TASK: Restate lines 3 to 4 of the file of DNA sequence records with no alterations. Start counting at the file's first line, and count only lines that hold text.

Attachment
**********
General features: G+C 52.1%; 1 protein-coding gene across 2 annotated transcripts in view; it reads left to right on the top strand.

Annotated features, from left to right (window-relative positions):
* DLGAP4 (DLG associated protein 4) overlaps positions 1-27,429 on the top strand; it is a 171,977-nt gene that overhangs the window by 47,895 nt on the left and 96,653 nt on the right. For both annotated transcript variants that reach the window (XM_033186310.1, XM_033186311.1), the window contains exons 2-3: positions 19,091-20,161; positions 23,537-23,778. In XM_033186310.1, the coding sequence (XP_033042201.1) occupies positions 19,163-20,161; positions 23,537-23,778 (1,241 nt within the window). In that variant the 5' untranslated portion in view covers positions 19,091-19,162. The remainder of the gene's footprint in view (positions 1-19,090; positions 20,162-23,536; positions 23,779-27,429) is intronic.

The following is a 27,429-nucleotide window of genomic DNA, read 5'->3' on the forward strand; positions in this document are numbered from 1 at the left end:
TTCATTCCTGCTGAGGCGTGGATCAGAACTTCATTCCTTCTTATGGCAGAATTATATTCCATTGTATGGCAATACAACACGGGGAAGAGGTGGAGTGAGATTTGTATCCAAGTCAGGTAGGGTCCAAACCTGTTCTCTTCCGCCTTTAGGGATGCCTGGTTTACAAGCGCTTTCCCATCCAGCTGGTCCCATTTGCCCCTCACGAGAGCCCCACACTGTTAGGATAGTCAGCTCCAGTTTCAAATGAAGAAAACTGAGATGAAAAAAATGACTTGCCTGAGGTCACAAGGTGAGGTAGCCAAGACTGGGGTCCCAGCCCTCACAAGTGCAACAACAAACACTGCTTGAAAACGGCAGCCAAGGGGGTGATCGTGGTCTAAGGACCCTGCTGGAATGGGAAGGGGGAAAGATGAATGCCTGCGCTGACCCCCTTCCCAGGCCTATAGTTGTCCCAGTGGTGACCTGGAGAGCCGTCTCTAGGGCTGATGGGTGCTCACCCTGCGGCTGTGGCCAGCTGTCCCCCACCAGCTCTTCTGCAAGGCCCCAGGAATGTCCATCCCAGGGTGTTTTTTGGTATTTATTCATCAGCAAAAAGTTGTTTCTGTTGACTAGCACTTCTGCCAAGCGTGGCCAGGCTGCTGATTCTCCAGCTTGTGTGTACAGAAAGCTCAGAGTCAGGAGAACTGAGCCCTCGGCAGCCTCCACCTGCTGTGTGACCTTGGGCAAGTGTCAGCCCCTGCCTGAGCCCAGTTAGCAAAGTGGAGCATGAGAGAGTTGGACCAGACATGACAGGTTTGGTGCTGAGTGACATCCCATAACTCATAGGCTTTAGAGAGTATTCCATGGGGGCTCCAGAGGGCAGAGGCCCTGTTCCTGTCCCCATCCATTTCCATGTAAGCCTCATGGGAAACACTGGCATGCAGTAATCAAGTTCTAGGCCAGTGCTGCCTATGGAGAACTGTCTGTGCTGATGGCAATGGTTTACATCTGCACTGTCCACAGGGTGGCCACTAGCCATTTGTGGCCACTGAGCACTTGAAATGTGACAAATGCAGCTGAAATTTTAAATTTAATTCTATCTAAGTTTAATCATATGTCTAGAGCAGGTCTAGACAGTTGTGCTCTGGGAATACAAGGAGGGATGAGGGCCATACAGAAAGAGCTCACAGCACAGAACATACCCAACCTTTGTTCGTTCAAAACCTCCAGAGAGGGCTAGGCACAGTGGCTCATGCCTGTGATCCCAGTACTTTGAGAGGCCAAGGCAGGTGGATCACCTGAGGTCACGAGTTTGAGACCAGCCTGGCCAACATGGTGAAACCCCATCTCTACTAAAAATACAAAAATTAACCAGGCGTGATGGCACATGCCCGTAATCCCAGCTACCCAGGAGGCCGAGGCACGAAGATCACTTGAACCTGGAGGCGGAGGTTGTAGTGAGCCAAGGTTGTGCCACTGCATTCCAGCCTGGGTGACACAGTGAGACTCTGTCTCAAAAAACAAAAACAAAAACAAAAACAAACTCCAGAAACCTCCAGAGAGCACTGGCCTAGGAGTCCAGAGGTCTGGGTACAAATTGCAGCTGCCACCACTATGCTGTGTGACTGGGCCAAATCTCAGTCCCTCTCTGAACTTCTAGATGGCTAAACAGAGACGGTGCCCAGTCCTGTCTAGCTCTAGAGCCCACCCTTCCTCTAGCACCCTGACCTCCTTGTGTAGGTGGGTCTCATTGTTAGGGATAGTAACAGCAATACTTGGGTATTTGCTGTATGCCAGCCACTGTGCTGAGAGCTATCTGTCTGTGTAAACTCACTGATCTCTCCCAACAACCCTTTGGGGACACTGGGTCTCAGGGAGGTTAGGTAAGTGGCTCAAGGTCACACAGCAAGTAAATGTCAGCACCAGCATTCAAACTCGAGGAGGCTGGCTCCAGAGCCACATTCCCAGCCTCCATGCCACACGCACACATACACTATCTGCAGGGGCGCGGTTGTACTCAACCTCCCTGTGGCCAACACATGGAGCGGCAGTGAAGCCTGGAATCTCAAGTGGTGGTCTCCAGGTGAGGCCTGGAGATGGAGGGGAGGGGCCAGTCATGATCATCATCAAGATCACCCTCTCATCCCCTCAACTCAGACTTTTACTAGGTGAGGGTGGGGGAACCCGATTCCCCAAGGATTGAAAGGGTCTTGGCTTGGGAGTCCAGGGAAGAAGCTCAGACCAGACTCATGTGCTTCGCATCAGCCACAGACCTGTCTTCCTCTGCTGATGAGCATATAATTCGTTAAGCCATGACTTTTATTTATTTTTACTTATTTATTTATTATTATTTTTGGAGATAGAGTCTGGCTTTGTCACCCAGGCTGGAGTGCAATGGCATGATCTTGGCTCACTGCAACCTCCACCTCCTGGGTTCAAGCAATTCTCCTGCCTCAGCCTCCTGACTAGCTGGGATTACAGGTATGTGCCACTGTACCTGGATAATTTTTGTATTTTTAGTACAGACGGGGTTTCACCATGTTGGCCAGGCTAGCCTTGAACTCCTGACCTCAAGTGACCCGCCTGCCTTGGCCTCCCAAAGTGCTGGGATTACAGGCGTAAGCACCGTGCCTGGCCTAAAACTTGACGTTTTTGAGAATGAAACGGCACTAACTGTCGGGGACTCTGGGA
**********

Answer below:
* DLGAP4 (DLG associated protein 4) overlaps positions 1-27,429 on the top strand; it is a 171,977-nt gene that overhangs the window by 47,895 nt on the left and 96,653 nt on the right. For both annotated transcript variants that reach the window (XM_033186310.1, XM_033186311.1), the window contains exons 2-3: positions 19,091-20,161; positions 23,537-23,778. In XM_033186310.1, the coding sequence (XP_033042201.1) occupies positions 19,163-20,161; positions 23,537-23,778 (1,241 nt within the window). In that variant the 5' untranslated portion in view covers positions 19,091-19,162. The remainder of the gene's footprint in view (positions 1-19,090; positions 20,162-23,536; positions 23,779-27,429) is intronic.

The following is a 27,429-nucleotide window of genomic DNA, read 5'->3' on the forward strand; positions in this document are numbered from 1 at the left end: